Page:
["Cold Feet" theme song klaxon!] The latest band to effortlessly make the transition from being Next Big Thing to The Current Big Thing are Space. They were first tipped for greatness earlier this year with the release of their single Neighbourhood which despite extensive hype missed out on a Top 40 placing. Second time round their luck has held and the quirky bunch of youngsters land a creditable Top 20 place with this inspired piece of weirdness which deserves at least a footnote in musical history for being the first chart hit in a long long time to feature a glockenspiel as one of the lead instruments.

17 SUMMER HOLIDAY (Darren Day)

Darren Day is clearly the product of an unjust genetic malfunction that meant he has had more than his fair share of the talent and good looks genes in the world, leaving many of the rest of us sadly lacking. He has been moderately well known for a number of years having appeared on stage in a number of West End plays and musicals and having made the odd foray into television. His first attempt at a pop career came at the end of 1994 when he charted briefly with a cover of Union Gap's Young Girl which could only reach Number 42. Having seen his profile grow ever larger over the past year, the time has come for the all-rounder to try again and this time he succeeds. Virtually everything about him resounds with niceness so it is somewhat appropriate that he should score a hit with the ultimate 'nice' record, a cover of Cliff Richard's 1963 Number One that was taken from the pleasantly cheesy film of the same name. Darren Day's public and professional image is such a mask of perfection that it would take a hardened old cynic motivated only by professional envy to point out that the single coincides neatly with the start of his most high profile TV presenting job yet which brings him to the attention of millions every Saturday ni.. oh bugger.


A sophomore hit in 1996 for Monica, following from her Number 33 hit in February Like This And Like That. It is her third hit in all and her biggest so far. Top 20 next time perhaps?


Just a place above his fellow producer/mixer Rollo, DJ Carl Cox scores his second Top 40 hit this year, following on from Two Paintings And A Drum which made Number 24 in early March.

26 LET THIS BE A PRAYER (Rollo Goes Spiritual)

Rollo Armstrong breaks off from his current role as remixer of choice and continues his curious record of charting a hit a year under different names. Only the 'Rollo' element of his name remains constant, each track being released under a name which complements the mood of the music. Hence his first chart entry Get Off Your High Horse was credited to Rollo Goes Camping whilst last years Top 40 hit Love, Love, Love Here I Come came from Rollo Goes Mystic. Let This Be A Prayer has been floating around for several months, first on white labels and then as foreign imports. That appears to have dulled any potential for a big commercial hit now that the track is officially available. A Top 30 entry may be his biggest hit to date but the popularity of the track in the clubs suggests that so much more was possible. [He didn't care, Faithless were about to go stratospheric].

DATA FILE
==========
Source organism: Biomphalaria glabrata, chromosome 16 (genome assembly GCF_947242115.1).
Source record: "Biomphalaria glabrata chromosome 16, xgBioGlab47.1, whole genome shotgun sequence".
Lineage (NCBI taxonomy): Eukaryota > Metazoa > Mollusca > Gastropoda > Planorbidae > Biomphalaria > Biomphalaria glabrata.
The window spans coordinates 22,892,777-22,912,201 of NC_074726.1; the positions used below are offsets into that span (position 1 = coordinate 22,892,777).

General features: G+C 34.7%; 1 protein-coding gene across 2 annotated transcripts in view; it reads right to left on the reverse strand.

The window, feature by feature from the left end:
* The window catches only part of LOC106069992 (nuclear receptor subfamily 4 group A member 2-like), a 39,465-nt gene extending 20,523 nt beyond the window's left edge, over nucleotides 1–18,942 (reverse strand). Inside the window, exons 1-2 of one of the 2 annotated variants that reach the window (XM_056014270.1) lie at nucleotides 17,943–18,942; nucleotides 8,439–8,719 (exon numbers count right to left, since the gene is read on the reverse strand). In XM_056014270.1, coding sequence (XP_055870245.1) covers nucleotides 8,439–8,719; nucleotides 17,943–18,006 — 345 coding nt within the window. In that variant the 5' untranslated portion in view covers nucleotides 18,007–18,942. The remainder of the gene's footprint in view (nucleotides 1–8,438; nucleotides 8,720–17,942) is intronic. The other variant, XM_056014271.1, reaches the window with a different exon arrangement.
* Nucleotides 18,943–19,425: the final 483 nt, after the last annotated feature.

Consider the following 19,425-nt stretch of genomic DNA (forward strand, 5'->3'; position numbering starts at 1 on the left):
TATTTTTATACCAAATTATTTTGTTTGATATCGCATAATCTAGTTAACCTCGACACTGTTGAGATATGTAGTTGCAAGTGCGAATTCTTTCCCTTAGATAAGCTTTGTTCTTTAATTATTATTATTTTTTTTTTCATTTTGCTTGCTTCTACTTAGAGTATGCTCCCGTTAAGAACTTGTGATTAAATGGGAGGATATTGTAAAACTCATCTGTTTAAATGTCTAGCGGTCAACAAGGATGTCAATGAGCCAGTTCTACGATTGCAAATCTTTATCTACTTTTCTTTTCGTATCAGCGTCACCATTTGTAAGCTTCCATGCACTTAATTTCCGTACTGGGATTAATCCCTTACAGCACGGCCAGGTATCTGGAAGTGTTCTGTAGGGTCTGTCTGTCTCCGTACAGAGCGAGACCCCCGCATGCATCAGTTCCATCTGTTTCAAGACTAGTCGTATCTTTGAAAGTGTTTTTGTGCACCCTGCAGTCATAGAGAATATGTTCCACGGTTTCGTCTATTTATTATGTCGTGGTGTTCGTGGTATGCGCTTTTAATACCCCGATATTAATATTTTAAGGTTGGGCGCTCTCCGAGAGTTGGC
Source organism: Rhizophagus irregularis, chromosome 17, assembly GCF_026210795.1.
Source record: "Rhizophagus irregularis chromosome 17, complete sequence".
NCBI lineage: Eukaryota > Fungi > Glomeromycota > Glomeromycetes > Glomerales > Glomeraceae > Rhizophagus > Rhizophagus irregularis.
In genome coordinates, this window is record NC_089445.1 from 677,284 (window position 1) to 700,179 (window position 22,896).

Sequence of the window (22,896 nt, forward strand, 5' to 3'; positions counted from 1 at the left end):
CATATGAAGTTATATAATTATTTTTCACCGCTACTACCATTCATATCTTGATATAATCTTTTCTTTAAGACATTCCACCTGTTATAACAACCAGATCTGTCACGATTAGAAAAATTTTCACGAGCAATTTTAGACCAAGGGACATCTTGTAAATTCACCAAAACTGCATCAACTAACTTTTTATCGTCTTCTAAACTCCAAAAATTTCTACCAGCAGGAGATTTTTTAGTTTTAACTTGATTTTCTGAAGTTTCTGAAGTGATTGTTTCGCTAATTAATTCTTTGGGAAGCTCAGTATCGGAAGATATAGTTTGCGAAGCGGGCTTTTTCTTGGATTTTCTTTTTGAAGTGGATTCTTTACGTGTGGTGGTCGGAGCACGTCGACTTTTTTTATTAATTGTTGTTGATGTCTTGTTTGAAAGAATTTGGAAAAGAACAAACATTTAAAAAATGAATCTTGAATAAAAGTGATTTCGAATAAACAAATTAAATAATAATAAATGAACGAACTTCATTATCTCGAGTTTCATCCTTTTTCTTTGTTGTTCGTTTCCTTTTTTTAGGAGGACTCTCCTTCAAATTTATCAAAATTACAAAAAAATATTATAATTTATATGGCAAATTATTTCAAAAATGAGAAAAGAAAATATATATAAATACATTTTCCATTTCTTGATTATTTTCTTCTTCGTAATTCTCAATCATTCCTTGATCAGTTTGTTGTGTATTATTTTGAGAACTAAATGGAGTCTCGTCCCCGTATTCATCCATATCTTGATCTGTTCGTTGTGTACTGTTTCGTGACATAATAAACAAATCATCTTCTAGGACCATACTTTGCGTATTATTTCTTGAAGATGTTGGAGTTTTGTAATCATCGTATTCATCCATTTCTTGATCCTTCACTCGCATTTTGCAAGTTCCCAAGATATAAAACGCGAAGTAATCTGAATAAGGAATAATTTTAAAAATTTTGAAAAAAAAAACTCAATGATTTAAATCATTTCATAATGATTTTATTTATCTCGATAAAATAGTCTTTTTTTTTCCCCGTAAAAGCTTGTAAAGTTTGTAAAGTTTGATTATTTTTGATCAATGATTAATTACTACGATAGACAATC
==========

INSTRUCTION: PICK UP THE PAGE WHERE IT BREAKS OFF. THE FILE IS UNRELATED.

33 ST TERESA (Joan Osborne)

A disappointing start to this second single from Joan Osborne. Whereas the catchy One Of Us shot straight into the Top 10 from a standing start back in February, her new single stutters uneasily into the bottom end of the Top 40. Various reasons can be sugested for this, most of them tending towards the conclusion that the single just isn't all that good.


What on earth has he started? The current cult of easy listening and the elevation of composers such as Burt Bacharach to the status of cultural icons can be traced back to just before Christmas when Mike Flowers Pops surfaced with their extraordinary cover of Oasis' Wonderwall. Following the success of that hit and the huge crowds his concerts have been attracting ever since, it was somewhat inevitable that the bandleader with the highly developed sense of irony should release another single. It is a curious choice this time as the Doors' Light My Fire is no less a sacred cow than Wonderwall but it has of course already been covered as an easy listening classic. The honour for that of course falls to Spanish guitarist Jose Feliciano who made Number 6 in September 1968 with his soulfully strummed version of the hit, eclipsing the original which had only reached Number 49 the previous year. Mike Flowers' version borrows that arrangement to begin with, even down to the plucked guitar introduction, but then gradually develops the song into another lushly orchestrated piece of camp. The initial novelty has of course long since worn off, hence this rather lowly chart placing but you still get the nagging feeling that deep down it is Mike Flowers who is having the last laugh.